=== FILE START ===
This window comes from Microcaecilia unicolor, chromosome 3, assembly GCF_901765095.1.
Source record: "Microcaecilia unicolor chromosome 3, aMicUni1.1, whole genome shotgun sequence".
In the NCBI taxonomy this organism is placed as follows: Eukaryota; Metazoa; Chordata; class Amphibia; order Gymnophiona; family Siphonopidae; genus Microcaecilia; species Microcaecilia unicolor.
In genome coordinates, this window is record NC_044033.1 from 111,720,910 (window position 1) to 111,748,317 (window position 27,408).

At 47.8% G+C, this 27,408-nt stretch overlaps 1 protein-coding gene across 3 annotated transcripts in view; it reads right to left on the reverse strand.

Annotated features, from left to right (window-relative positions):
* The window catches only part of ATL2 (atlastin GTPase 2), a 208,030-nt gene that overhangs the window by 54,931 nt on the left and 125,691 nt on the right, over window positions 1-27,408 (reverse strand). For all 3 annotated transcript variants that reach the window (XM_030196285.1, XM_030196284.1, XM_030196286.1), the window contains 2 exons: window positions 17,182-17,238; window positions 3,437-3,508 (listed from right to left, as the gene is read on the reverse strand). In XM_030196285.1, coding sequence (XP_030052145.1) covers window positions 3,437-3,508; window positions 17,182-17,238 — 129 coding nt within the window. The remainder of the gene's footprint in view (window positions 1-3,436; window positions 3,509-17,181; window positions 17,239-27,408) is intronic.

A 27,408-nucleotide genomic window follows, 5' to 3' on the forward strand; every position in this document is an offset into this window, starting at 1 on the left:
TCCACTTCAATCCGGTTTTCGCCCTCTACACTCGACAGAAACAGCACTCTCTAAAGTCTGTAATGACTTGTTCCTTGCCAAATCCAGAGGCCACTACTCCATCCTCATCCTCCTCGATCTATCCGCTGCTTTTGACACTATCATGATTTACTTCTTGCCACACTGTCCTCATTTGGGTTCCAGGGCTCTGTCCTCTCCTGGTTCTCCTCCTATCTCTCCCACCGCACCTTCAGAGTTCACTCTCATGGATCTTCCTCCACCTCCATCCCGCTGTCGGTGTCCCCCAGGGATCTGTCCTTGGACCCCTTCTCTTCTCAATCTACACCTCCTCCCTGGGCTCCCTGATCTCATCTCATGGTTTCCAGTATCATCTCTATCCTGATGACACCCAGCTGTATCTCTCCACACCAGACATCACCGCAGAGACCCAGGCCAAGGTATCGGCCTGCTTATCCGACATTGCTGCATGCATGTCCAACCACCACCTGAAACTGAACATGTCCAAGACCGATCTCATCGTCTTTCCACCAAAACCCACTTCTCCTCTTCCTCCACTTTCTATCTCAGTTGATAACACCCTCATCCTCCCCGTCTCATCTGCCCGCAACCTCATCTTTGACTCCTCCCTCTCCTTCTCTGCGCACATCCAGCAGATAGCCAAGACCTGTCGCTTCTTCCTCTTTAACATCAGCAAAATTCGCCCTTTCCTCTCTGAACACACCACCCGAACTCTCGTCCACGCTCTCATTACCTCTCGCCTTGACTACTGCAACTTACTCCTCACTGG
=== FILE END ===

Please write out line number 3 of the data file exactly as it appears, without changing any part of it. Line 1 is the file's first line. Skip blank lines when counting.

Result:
In the NCBI taxonomy this organism is placed as follows: Eukaryota; Metazoa; Chordata; class Amphibia; order Gymnophiona; family Siphonopidae; genus Microcaecilia; species Microcaecilia unicolor.